In the primary siRNA screen, luminescence data acquired 18 hrs post Wnt3a treatment was normalized to cell viability data (expressed as value = x). Median (Q2), first (Q1) and third (Q3) quartile values were calculated for all normalized values and subjected to plate-by-plate analysis. To facilitate experiment-wide analysis, further normalization was performed with a control non-targeting siRNA placed on each individual assay plate. Q1, Q2 and Q3 values were calculated as above. Averages and SEM calculations were performed for triplicates of log[x/median] values. Upper and lower boundaries were calculated as Q3 + 2c(Q3 −Q2) and Q1 − 2c(Q2−Q1), respectively, for c = 1.7239 corresponding to a high stringency targeted error rate (α = 0.0027) and c = 0.9826 corresponding to a lower stringency targeted error rate (α=0.046) (8). High stringency “hits” were chosen as those targets that scored α ≤ 0.0027 in both a plate-by plate and an experiment-wide analysis. Selected targets clustered within the first two plates (numbers 1-150; red circles in Fig. 1) represented “hits” that scored as significant by high stringency criteria in an experiment-wide analysis only, but not by a plate-by-plate analysis (listed in Supplementary Table 3). This ensued from alphabetical clustering and non-random placement of siRNA sequences on the plates by the vendor, resulting in over-representation of “hits” in the first two plates, thereby infringing on the sparse-hit hypothesis which assumes that “hits” are randomly spaced throughout the dataset.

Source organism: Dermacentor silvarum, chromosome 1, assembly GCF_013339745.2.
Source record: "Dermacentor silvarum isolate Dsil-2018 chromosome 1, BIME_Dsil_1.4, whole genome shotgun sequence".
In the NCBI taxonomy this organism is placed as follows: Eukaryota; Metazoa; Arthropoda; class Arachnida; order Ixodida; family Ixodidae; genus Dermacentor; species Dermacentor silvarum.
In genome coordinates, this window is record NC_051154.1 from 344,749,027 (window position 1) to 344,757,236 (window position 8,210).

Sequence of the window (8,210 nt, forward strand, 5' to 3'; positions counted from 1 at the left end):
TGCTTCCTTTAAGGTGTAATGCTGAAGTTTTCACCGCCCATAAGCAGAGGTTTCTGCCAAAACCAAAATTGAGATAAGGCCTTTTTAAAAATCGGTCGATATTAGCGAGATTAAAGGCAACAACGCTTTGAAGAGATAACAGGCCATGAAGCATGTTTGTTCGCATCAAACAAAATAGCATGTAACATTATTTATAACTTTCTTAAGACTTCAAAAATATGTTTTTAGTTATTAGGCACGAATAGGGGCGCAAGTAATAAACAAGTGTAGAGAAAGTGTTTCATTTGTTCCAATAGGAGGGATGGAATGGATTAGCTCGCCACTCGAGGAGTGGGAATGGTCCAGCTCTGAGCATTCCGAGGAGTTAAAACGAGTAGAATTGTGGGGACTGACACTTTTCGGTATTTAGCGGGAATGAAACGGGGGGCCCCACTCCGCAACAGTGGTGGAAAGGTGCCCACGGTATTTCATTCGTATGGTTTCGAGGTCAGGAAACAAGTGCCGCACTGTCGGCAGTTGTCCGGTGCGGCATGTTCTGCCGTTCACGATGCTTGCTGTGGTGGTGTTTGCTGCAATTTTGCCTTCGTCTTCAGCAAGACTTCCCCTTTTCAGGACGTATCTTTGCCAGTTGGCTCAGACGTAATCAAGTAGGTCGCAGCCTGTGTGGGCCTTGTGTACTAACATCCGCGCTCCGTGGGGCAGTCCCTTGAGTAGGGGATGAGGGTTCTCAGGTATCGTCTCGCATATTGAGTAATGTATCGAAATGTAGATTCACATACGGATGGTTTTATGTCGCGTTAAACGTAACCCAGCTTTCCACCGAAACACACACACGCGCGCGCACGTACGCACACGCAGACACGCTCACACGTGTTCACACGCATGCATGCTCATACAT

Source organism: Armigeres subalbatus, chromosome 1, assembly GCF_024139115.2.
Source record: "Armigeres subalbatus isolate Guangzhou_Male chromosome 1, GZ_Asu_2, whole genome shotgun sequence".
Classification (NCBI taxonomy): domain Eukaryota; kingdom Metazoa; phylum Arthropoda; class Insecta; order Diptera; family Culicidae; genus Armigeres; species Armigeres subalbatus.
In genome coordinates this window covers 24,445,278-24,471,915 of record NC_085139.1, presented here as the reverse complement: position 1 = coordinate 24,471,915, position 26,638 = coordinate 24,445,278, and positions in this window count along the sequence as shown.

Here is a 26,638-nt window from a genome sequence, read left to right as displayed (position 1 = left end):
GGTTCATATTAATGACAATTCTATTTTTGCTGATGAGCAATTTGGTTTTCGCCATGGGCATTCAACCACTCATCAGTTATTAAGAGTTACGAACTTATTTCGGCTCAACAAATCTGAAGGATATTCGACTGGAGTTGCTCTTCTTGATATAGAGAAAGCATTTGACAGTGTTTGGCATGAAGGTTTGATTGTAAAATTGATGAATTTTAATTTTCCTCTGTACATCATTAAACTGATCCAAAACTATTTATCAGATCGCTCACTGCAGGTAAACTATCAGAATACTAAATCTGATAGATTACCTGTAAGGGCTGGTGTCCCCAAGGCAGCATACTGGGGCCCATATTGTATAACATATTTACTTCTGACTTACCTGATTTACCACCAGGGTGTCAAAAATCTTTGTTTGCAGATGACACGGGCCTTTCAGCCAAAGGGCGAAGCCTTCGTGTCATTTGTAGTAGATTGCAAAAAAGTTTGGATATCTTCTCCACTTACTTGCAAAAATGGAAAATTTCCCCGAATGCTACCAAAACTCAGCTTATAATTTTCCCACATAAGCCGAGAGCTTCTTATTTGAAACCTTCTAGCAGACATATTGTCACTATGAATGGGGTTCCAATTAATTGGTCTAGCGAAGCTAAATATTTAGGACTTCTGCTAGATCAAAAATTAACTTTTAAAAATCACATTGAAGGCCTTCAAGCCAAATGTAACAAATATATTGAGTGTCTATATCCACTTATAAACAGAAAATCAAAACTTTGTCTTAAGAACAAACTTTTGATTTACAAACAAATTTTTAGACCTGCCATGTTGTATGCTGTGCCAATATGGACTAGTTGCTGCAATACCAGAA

Figure 1
High-throughput RNA interference screen for kinase modulators of Wnt signaling

Experimental Statistical Analyses

Student's t-tests, two-way analysis of variance (ANOVA), curve-fitting, box plots and IC50 calculations were performed using Graph-pad software (Graphpad).

Results

Kinase-targeted high-throughput siRNA screen of Wnt/β-cat-dependent transcription